Identifying Resistance to Potato
Virus Y in NDSU Potato Germplasm Using Marker Assisted Selection
Asunta (Susie) Thompson, Ph.D., Associate Professor/Potato Breeder, North Dakota State University
Potato virus Y (PVY) is linked to certified seed lot rejections, reduced tuber size and total yield, and tuber necrosis. Losses may be avoided by using integrated pest management practices, including resistant cultivars. One hundred fifty-four clones from the North Dakota State University (NDSU) potato breeding program were evaluated using marker assisted selection (MAS). Genotypes were screened using the SCAR marker RYSC3, for the presence of the Ryadg gene, which confers resistance to PVY. ND102917C-1, an advancing chip selection, amongst others, possessed the marker. Identifying genotypes possessing the marker speeds the release of PVY resistant cultivars.
Modeling the Impact of the Pale
Cyst Nematode (Globodera pallida) on Potato Yield
Michael Thornton, Ph.D., Professor of Plant Science, Parma Research and Extension Center
Globodera pallida is a quarantine pest in the state of Idaho where it was found in 2006. A SUBSTOR-DSSAT model was used to predict G. pallida impact on potato yield. The model showed that tubers reached a maximum yield of 694 cwt/acre in non-infested soil. Based on two greenhouse trials, the model predicted an 87% and 38% yield loss in trial 1 and trial 2 respectively, when initial nematode density was 80 eggs/g soil. This study should facilitate common understandings between regulators, policymakers and potato growers on the challenges and opportunities for controlling this economically important pest in Idaho.
Potato Virus Y Necrotic Tuber Symptoms in Varieties from Different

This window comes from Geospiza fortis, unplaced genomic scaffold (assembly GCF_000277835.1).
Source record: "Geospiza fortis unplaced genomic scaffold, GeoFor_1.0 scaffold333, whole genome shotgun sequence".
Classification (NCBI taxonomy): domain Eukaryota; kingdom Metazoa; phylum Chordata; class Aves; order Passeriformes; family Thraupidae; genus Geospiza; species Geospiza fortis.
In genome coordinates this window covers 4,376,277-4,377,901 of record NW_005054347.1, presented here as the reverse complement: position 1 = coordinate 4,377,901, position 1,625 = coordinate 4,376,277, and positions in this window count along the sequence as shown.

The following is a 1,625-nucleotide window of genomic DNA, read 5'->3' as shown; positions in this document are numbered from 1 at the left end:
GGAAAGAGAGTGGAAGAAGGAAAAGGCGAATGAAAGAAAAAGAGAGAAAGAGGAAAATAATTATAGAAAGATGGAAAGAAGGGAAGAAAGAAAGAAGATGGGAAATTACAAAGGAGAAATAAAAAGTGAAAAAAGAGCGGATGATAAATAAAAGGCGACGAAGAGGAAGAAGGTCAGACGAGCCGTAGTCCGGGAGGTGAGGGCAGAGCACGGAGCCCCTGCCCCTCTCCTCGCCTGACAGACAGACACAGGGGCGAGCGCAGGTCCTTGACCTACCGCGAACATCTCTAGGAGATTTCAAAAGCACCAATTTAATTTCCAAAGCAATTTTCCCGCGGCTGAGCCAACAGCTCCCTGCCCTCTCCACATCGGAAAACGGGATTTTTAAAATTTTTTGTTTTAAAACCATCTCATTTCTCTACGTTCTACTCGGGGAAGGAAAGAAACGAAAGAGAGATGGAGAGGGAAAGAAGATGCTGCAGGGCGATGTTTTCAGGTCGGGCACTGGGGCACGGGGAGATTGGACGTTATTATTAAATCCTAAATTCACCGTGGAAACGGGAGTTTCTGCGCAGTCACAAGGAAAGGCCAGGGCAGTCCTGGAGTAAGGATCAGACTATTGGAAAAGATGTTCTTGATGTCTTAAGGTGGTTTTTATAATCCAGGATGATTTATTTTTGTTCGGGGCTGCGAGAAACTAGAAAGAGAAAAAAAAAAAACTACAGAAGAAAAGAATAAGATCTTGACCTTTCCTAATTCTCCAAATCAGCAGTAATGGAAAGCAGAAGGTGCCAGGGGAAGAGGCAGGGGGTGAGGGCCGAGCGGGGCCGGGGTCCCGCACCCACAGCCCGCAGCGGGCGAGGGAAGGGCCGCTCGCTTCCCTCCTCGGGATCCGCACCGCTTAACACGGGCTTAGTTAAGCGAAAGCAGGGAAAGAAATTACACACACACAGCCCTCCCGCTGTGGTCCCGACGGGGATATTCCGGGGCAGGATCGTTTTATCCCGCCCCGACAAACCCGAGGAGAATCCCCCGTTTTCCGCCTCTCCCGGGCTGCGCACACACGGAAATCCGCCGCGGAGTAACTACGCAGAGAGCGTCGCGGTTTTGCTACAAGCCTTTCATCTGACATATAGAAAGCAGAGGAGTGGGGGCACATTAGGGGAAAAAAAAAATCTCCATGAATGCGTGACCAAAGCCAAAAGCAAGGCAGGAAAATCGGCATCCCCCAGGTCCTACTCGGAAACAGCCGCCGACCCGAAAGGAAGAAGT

Jonathan Whitworth, Ph.D., Researcher, USDA-Agricultural Research Service
Stewart Gray, Ph.D., Research Plant Pathologist, USDA-Agricultural Research Service
Alexander Karasev, Ph.D., Professor University of Idaho
Strains of Potato virus Y (PVY) can damage tubers and make then unmarketable. The composition of strains has changed since the early 2000s, when damaging strains were found in Canada and the U.S. Now, PVYNTN has become the predominant strain in eastern Canada, and PVYNwi has become predominant in the Pacific Northwest. Not all PVY susceptible varieties show these symptoms, so this study was done to look at many varieties in different market classes to assess risk for tuber damage. Tuber damage is usually caused by PVYNTN, but this research shows that some PVYNwi isolates also cause tuber damage.
Lessons from Six Years of Potato
Psyllid monitoring in the Columbia Basin of Washington
Carrie H. Wohleb, Ph.D., Associate Professor and Regional Vegetable Specialist, Washington State University
Zebra chip is an important disease that is transmitted by an insect known as a potato psyllid. The disease was first reported in the Columbia Basin in 2011 when several potatoes showed symptoms of zebra chip and two fields were completely destroyed by the disease. In 2012, we initiated a regional monitoring program to help growers know when and where to look for potato psyllids. The monitoring program is helping us understand potato psyllid population dynamics in the region. This includes the timing of psyllid arrivals in potatoes, migratory patterns and spatial distribution, and season-to-season variability in population size.